So, what have we got on the face panel? On the top row from left to right there are controls for the Time of the delay (which goes from 0ms to just shy of 2000ms,) Repeats (1 to Infinity,) what sounds like a standard Tone knob that can roll off either the highs or lows, and a Mix for the delay signal, which will not just blend your dry tone with the affected signal but also attenuate the dry down to naught when dialed past 3 o’clock. On the bottom we have a hard rotary that determines what the expression input does, a Decay to control the length of the reverb, a Mix which functions identically to the delay’s, and another hard rotary knob that splits up the tap-tempo into one of 6 time divisions. I’m an expression guy, so what stands out to me here are the expression-controllable parameters that the Avalanche Run offers. EarthQuaker has given us six here to play with, and each adds a new way to play. The Decay and R Mix settings control the length and mix of the reverb respectively, and are great for organically deciding how much of the mix you want to take up in real time. Toggle crossfades the signal from the standard delay repeats to the reversed repeats, effectively enabling you to effortlessly wield two modes in one. My favorite expression control has to be the Time, which will open up a world of pitch-altering time warps. Not to be forgotten are the D. Mix and Repeat controls, which are most useful for dipping the delay in and out of the way of your raw playing.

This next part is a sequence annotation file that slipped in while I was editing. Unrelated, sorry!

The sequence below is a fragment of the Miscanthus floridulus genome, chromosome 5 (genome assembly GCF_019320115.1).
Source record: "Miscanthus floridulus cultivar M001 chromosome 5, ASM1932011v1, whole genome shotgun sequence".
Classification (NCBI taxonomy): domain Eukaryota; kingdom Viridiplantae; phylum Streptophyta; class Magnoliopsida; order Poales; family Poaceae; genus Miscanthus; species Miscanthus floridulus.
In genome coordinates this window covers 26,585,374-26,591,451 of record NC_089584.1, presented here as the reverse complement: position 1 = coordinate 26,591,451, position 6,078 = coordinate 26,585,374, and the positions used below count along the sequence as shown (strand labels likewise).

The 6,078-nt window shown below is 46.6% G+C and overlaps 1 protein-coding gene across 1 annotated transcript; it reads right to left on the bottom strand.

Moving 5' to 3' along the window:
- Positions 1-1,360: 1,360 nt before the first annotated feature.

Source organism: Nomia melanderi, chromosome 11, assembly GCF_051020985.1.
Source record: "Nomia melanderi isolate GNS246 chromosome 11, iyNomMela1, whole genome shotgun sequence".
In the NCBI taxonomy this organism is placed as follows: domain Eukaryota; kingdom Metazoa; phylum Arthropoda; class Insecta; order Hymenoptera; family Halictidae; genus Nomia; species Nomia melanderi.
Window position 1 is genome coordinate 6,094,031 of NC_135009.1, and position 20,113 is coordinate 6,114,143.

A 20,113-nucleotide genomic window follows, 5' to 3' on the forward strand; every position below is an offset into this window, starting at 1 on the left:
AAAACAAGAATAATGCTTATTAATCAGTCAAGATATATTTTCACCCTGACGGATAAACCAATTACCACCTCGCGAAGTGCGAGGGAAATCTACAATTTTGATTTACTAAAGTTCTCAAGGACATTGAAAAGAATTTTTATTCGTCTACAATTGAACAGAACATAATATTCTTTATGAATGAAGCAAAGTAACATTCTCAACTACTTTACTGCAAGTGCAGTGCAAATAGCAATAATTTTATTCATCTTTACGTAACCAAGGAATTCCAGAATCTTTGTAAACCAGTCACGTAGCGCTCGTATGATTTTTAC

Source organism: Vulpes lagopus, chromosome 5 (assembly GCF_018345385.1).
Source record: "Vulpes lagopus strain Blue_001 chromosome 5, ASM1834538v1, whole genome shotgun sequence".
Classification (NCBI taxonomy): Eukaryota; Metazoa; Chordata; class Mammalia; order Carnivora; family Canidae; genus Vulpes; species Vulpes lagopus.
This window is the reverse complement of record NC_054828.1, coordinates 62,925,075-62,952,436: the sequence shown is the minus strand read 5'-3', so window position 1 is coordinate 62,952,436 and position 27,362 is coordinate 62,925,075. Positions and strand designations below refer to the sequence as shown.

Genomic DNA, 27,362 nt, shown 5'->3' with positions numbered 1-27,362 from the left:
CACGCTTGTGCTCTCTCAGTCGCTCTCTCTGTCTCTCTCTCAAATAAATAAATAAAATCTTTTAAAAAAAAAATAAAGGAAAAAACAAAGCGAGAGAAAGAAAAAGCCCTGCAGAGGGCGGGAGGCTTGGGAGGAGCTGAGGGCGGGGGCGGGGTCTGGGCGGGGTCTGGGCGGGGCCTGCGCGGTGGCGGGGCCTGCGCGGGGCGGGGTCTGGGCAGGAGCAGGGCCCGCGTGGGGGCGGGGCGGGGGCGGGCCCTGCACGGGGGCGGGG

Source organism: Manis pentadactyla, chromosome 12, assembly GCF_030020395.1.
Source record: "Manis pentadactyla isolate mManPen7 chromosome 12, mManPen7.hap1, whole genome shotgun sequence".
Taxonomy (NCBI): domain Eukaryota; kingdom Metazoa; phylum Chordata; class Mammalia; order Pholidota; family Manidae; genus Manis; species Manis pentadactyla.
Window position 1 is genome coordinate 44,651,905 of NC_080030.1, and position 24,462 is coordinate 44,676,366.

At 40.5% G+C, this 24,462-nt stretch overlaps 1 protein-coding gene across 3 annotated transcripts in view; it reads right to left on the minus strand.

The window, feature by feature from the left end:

As for tone, the 24-bit 96khz analog-to-digital and digital-to-analog converters in the Avalanche Run deliver a smooth digital delay, and the analog dry through ensures that your dry signal remains completely intact when it comes out the other end. Used in stereo, the lush vibes produced fresh out of the box were immediately gorgeous and had me lusting for more. The repeats aren’t quick to break up completely when set to infinity outside of the self-oscillation feature which is activated by holding the tap-tempo. That said, even when I did reach that point of complete saturation, the breakup was luscious enough to bolster my already solid confidence in the analog emulation possibilities inherent in modern digital delay. At any rate, any high-frequency fizz was easily dispelled by rolling back the Tone pot. I couldn’t be 100% sure if I was hearing quantization “zipper” noise (thanks to Paul Uhl for hooking me up with that term via his review of the Empress Reverb,) when tweaking the Time mid-oscillation, and the fact that I was unsure was enough to convince me of the power present in the AR’s enclosure. The Avalanche Run is comfortably used like a traditional wash, with appropriate levels of both delay and reverb blooming under your playing, but either the delay or reverb can be isolated and played independently from the other and sound fantastic.